http://www.arboristsite.com/forumdisplay.php?f=62
  8. mikefunaro

    mikefunaro Member

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    No worries man. I'm on AS---user mikefunaro. Seen you around there before.

    I just don't want people to get the idea that Alaskan milling is really difficult or not worth the time. Things are normally smoother and easier than this.
  9. smokinj

    smokinj Minister of Fire

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    "white oak" may have been the big issue. Like I said the hickory I have is now over a month setting there it could give me some real trouble as well...(or I should say MMAul problem lol) Little tough for me to run a saw at this point in time...So I will take pic's of him Tuesday and see how he does. Running a 880 41in. bar- 36in. alaskan on it aux oiler, for edging it will be the mini mill and 460 all down hill easy peasy! lol If the rain will ever STOP!
  10. Flatbedford

    Flatbedford Minister of Fire

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    Hey Mike, Good to see you here. I've been busy. I'll have some down time at work tomorrow to comment.
  11. Flatbedford

    Flatbedford Minister of Fire

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    Last week I cleaned up a little. I ripped the planks that we made into lumber just a bit wider than I will need for the the truck bed. I used my Bosch 10" contractor's saw. I kept it low to the ground and used 2x limber for the "tables".
    [​IMG]
    The tablesaw blade loaded up pretty quickly too, but I was able to clean it with WD40 and a wire brush. It was tough going. I will use a new blade next time.
    I stacked the lumber in the loft of my barn.
    [​IMG]
    I will restack and sticker it on my next day off. I just wanted to get it off the lawn.
    I cleaned up the yard and dragged the partially milled log to the side.
    [​IMG]
    The Oak saw dust did quite a job on the grass. I hope I can get it green again with some watering.
    I was able to roll the smaller log back up to the driveway with my timber jack. The bigger log required some rigging. I tried with the tractor first, but had to use the F250 to get it moving. I made a video because my wife didn't believe that I could get it up the hill without tearing up the grass. Here's the rig. I went with the double purchase system because I was hoping to use the tractor. These are some military surplus snatch blocks that I acquired a few years ago. All the wire rope is extra cutoffs from work. (Click the picture for lousy video)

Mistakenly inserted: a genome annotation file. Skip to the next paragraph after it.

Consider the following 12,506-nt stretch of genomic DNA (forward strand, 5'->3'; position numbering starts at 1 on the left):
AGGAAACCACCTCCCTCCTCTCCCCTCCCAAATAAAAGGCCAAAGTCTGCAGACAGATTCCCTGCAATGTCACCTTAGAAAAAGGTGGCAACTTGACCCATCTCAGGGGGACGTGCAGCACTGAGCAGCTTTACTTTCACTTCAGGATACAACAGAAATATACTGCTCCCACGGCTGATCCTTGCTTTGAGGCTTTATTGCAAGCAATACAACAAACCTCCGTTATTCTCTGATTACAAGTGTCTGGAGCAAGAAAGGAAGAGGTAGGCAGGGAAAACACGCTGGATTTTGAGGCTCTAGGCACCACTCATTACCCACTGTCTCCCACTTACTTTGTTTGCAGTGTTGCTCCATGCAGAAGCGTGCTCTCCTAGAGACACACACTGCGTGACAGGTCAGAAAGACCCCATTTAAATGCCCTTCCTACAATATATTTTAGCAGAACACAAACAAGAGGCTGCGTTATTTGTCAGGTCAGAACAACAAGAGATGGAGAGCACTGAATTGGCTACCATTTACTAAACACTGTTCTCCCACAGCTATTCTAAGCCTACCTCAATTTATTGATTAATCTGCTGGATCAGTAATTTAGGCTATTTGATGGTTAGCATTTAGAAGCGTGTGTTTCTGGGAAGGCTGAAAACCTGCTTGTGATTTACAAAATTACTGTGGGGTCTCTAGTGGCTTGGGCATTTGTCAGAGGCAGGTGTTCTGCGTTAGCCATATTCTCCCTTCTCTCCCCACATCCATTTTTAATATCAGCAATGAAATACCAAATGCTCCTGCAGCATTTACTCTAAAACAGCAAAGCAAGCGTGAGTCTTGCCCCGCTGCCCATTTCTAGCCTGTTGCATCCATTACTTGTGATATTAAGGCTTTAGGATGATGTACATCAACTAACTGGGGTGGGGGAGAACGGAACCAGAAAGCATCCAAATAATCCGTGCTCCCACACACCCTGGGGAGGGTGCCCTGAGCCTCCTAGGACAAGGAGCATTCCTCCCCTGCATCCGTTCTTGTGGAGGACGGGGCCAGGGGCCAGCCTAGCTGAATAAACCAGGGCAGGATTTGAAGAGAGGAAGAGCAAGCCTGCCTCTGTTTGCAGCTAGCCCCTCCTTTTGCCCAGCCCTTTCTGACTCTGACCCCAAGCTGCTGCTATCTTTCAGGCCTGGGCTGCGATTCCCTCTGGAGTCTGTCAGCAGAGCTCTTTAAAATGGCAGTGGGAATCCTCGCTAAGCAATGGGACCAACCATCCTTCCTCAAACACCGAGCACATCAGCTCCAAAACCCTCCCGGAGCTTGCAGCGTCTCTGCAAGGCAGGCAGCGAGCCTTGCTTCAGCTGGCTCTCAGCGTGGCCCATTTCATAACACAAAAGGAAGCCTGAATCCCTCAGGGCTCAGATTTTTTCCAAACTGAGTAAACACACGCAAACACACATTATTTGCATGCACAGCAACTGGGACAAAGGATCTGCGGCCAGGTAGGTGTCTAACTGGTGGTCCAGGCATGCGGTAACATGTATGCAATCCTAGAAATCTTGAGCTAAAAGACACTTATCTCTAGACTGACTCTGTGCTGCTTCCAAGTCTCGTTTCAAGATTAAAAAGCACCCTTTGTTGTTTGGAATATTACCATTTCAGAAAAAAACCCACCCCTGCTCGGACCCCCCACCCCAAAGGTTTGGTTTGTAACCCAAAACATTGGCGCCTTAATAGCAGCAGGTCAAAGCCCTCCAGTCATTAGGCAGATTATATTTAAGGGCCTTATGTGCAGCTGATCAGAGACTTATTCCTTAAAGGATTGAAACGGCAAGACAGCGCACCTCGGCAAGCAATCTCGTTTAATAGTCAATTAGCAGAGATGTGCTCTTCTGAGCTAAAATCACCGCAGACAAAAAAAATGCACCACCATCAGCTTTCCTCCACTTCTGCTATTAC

[​IMG]
    The tractor just spun it's wheels. The F250 could only move it in four wheel drive. Those are some heavy logs.Here's the pull. Nice, slow, and gentle. (Click the picture for lousy video)
    [​IMG]
    Once they were on the driveway, I was able to push them around with the back bumper of the old truck and roll them with the timber jack. Here they are waiting to dry a little. They can stay here until just before the snow starts.
    [​IMG]
  12. smokinj

    smokinj Minister of Fire

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    How did you square it up?
  13. 'bert

    'bert Minister of Fire

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    Flatbed, you may want to put some old carpet (or floor mats etc) on that cable when you are pulling like that. If it ever snaps it will take out the front of the F250 in a hurry. Sometimes the old rug can absorb the energy so that no damage is done to the trucks.
  14. Flatbedford

    Flatbedford Minister of Fire